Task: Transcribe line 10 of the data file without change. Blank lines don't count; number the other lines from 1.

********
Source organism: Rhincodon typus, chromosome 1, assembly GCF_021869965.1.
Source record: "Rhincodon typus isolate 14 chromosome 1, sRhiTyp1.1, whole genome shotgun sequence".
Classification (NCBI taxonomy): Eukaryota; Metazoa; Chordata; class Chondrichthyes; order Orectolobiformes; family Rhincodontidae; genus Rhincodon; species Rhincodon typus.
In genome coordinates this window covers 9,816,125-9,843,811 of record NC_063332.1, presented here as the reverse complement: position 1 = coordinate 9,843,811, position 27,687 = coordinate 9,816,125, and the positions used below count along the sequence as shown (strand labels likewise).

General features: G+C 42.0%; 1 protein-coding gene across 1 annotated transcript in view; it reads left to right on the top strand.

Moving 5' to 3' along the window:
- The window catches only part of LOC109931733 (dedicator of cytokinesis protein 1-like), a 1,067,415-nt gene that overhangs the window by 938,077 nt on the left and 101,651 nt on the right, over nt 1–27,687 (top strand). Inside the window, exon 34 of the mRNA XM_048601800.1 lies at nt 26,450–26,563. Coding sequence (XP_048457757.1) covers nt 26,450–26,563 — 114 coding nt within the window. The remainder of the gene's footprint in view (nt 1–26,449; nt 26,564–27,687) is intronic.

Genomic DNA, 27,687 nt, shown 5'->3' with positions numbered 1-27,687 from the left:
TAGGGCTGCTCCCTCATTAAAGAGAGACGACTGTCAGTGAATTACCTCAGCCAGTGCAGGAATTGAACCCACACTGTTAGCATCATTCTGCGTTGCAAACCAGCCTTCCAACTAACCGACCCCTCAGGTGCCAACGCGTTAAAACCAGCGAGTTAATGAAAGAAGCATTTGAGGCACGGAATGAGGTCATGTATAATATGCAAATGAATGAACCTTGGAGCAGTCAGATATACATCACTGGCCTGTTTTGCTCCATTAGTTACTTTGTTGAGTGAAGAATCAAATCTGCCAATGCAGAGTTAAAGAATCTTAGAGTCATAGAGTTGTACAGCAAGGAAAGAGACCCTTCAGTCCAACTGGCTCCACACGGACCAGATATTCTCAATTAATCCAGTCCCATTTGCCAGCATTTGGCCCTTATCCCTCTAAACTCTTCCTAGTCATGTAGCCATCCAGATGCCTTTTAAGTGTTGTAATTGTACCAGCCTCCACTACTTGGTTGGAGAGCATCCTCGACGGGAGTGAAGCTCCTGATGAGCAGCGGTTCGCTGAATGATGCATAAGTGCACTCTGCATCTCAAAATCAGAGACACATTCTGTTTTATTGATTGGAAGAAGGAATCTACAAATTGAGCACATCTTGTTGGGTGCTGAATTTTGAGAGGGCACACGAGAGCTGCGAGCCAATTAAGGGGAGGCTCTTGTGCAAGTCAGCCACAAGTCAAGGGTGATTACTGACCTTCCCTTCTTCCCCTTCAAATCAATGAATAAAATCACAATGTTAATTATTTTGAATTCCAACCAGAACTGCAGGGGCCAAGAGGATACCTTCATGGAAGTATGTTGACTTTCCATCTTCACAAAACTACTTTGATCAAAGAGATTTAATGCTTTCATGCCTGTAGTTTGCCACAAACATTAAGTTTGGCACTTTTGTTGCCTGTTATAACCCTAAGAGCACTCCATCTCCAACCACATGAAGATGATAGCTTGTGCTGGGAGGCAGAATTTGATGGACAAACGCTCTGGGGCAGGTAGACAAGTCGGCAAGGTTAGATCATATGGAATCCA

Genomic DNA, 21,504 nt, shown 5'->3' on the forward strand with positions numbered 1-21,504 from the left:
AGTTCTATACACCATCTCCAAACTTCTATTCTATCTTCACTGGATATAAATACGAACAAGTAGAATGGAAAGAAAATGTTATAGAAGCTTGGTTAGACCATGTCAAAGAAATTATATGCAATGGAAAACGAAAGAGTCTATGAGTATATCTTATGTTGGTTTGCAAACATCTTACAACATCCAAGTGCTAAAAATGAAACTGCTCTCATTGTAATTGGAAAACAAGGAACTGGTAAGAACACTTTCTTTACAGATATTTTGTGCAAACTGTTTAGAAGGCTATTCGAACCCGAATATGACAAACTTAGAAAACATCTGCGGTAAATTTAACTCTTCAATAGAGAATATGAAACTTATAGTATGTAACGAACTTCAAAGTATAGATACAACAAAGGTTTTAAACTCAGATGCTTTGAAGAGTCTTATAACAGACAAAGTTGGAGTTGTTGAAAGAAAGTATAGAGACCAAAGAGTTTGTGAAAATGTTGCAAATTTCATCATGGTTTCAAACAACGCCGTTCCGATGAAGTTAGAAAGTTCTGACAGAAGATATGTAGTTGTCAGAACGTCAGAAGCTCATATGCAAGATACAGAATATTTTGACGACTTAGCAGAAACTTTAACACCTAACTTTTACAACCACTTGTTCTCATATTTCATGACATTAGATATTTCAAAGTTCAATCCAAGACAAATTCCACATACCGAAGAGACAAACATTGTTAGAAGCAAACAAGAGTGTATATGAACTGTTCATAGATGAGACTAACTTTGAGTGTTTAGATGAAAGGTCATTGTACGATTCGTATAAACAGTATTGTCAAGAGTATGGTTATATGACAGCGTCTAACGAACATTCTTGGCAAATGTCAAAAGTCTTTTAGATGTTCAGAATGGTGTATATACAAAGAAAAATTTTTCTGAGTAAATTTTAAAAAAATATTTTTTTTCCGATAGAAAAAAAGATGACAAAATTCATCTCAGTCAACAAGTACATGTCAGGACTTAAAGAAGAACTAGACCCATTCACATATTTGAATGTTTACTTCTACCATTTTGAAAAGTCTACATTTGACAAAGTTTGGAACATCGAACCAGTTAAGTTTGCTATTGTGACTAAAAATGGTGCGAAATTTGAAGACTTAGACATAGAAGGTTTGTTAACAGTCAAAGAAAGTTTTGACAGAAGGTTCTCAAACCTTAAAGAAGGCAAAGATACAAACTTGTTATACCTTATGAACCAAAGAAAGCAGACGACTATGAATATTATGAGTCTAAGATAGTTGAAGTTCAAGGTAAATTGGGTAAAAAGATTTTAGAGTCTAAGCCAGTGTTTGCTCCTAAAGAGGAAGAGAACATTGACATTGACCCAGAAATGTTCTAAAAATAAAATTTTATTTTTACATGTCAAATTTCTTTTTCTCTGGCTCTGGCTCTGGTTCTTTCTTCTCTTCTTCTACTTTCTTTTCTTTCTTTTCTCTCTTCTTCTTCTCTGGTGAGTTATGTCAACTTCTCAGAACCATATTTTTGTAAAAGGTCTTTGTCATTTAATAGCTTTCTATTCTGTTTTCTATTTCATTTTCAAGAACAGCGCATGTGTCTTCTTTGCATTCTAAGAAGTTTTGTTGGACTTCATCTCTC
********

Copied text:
Genomic DNA, 21,504 nt, shown 5'->3' on the forward strand with positions numbered 1-21,504 from the left: